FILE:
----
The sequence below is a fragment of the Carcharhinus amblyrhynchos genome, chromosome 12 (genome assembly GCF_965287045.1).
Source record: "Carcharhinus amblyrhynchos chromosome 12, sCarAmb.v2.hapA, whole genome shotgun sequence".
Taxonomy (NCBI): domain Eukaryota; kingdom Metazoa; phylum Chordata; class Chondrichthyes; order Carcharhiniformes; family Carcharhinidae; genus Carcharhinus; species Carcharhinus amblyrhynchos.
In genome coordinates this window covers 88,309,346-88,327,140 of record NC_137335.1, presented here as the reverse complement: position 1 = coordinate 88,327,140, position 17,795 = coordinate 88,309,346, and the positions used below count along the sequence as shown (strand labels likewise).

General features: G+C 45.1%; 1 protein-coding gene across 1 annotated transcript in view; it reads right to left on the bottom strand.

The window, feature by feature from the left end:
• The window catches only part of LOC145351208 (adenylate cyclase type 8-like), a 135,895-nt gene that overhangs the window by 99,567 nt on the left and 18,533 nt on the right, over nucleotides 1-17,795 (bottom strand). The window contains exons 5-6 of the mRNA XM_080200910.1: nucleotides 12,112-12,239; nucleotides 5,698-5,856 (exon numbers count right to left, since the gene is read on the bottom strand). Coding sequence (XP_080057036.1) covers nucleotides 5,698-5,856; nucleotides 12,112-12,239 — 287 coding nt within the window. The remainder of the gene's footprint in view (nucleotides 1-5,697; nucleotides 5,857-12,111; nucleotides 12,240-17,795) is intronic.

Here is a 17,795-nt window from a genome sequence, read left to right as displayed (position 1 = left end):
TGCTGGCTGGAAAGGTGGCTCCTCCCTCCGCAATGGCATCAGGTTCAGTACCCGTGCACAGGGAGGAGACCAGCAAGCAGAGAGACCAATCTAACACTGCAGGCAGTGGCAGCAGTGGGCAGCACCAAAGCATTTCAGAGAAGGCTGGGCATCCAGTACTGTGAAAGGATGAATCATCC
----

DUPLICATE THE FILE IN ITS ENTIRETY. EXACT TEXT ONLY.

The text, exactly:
The sequence below is a fragment of the Carcharhinus amblyrhynchos genome, chromosome 12 (genome assembly GCF_965287045.1).
Source record: "Carcharhinus amblyrhynchos chromosome 12, sCarAmb.v2.hapA, whole genome shotgun sequence".
Taxonomy (NCBI): domain Eukaryota; kingdom Metazoa; phylum Chordata; class Chondrichthyes; order Carcharhiniformes; family Carcharhinidae; genus Carcharhinus; species Carcharhinus amblyrhynchos.
In genome coordinates this window covers 88,309,346-88,327,140 of record NC_137335.1, presented here as the reverse complement: position 1 = coordinate 88,327,140, position 17,795 = coordinate 88,309,346, and the positions used below count along the sequence as shown (strand labels likewise).

General features: G+C 45.1%; 1 protein-coding gene across 1 annotated transcript in view; it reads right to left on the bottom strand.

The window, feature by feature from the left end:
• The window catches only part of LOC145351208 (adenylate cyclase type 8-like), a 135,895-nt gene that overhangs the window by 99,567 nt on the left and 18,533 nt on the right, over nucleotides 1-17,795 (bottom strand). The window contains exons 5-6 of the mRNA XM_080200910.1: nucleotides 12,112-12,239; nucleotides 5,698-5,856 (exon numbers count right to left, since the gene is read on the bottom strand). Coding sequence (XP_080057036.1) covers nucleotides 5,698-5,856; nucleotides 12,112-12,239 — 287 coding nt within the window. The remainder of the gene's footprint in view (nucleotides 1-5,697; nucleotides 5,857-12,111; nucleotides 12,240-17,795) is intronic.

Here is a 17,795-nt window from a genome sequence, read left to right as displayed (position 1 = left end):
TGCTGGCTGGAAAGGTGGCTCCTCCCTCCGCAATGGCATCAGGTTCAGTACCCGTGCACAGGGAGGAGACCAGCAAGCAGAGAGACCAATCTAACACTGCAGGCAGTGGCAGCAGTGGGCAGCACCAAAGCATTTCAGAGAAGGCTGGGCATCCAGTACTGTGAAAGGATGAATCATCC